114. The treasure of sacred music is to be preserved and fostered with great care. Choirs must be diligently promoted, especially in cathedral churches; but bishops and other pastors of souls must be at pains to ensure that, whenever the sacred action is to be celebrated with song, the whole body of the faithful may be able to contribute that active participation which is rightly theirs, as laid down in Art. 28 and 30.

Musicam Sacram: Instruction on Music in the Liturgy
A Vatican II Post Conciliar Document, March 5, 1967
1. Sacred music, in those aspects which concern the liturgical renewal, was carefully considered by the Second Vatican Ecumenical Council. It explained its role in divine services, issued a number of principles and laws on this subject in the Constitution on the Liturgy, and devoted to it an entire chapter of the same Constitution.

2. The decisions of the Council have already begun to be put into effect in the recently undertaken liturgical renewal. But the new norms concerning the arrangement of the sacred rites and the active participation of the faithful have given rise to several problems regarding sacred music and its ministerial role. These problems appear to be able to be solved by expounding more fully certain relevant principles of the Constitution on the Liturgy.

3. Therefore the Consilium set up to implement the Constitution on the Liturgy, on the instructions of the Holy Father, has carefully considered these questions and prepared the present Instruction. This does not, however, gather together all the legislation on sacred music; it only establishes the principal norms which seem to be more necessary for our own day. It is, as it were, a continuation and complement of the preceding Instruction of this Sacred Congregation, prepared by this same Consilium on 26 September 1964, for the correct implementation of the Liturgy Constitution.

4. It is to be hoped that pastors of souls, musicians and the faithful will gladly accept these norms and put them into practice, uniting their efforts to attain the true purpose of sacred music, "which is the glory of God and the sanctification of the faithful."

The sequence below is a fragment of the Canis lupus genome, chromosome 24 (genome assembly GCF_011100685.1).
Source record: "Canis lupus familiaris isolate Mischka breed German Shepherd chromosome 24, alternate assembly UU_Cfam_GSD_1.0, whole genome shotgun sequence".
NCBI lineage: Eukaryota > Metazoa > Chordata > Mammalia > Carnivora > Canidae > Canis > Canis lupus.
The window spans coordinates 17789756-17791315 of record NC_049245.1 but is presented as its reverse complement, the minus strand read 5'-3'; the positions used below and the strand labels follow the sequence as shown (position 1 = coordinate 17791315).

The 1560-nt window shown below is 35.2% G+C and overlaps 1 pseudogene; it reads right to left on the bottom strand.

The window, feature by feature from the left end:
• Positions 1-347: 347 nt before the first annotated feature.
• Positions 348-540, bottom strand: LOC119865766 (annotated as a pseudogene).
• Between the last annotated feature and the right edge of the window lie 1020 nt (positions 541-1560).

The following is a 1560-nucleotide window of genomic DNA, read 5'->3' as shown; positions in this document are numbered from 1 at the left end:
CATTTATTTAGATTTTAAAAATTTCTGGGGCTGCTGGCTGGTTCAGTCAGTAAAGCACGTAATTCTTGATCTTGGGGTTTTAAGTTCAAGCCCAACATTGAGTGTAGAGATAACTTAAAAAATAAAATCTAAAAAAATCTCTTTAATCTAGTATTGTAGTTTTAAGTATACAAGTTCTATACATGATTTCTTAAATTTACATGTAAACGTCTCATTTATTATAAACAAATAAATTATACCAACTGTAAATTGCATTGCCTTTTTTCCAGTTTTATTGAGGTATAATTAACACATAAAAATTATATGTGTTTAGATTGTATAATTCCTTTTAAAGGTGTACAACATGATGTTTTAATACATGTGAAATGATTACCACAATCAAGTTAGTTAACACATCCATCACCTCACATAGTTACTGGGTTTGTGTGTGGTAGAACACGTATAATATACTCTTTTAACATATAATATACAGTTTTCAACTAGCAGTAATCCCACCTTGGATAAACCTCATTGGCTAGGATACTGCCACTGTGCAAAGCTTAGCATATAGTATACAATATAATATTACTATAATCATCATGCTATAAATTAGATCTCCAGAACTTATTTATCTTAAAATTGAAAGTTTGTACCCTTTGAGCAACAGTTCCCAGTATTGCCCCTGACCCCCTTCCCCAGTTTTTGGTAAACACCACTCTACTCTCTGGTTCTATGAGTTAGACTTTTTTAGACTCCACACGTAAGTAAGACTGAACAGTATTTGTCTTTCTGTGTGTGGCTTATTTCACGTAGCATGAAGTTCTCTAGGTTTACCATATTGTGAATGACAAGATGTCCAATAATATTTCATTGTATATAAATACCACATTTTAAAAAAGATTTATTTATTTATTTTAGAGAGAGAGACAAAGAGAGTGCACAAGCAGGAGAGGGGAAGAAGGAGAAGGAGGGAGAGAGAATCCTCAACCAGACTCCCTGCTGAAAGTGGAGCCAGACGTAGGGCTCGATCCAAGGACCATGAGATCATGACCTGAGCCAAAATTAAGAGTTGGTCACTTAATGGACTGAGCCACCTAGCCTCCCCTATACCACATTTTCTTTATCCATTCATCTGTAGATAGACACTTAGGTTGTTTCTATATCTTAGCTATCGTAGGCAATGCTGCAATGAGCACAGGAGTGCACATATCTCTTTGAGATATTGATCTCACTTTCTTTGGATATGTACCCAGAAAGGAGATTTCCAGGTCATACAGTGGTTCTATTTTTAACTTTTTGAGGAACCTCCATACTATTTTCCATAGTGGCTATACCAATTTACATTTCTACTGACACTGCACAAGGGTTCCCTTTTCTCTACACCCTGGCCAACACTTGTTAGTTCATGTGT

a. By sacred music is understood that which, being created for the celebration of divine worship, is endowed with a certain holy sincerity of form.

b. The following come under the title of sacred music here: Gregorian chant, sacred polyphony in its various forms both ancient and modern, sacred music for the organ and other approved instruments, and sacred popular music, be it liturgical or simply religious.

Sing to the Lord: Music for Divine Worship (NOT a Vatican II document)
Issued by the United States Conference of Catholic Bishops, November 14, 2007
1. God has bestowed upon his people the gift of song. God dwells within each human person, in the place where music takes its source. Indeed, God, the giver of song, is present whenever his people sing his praises.

2. A cry from deep within our being, music is a way for God to lead us to the realm of higher things. As St. Augustine says, “Singing is for the one who loves.” Music is therefore a sign of God’s love for us and of our love for him. In this sense, it is very personal. But unless music sounds, it is not music, and whenever it sounds, it is accessible to others. By its very nature song has both an individual and a communal dimension. Thus, it is no wonder that singing together in church expresses so well the sacramental presence of God to his people.

3. Our ancestors reveled in this gift, sometimes with God’s urging. “Write out this song, then, for yourselves,” God said to Moses. “Teach it to the Israelites and have them recite it, so that this song may be a witness for me.” The Chosen People, after they passed through the Red Sea, sang as one to the Lord. Deborah, a judge of Israel, sang to the Lord with Barak after God gave them victory. David and the Israelites “made merry before the Lord with all their strength, with singing and with citharas, harps, tambourines, sistrums and cymbals.”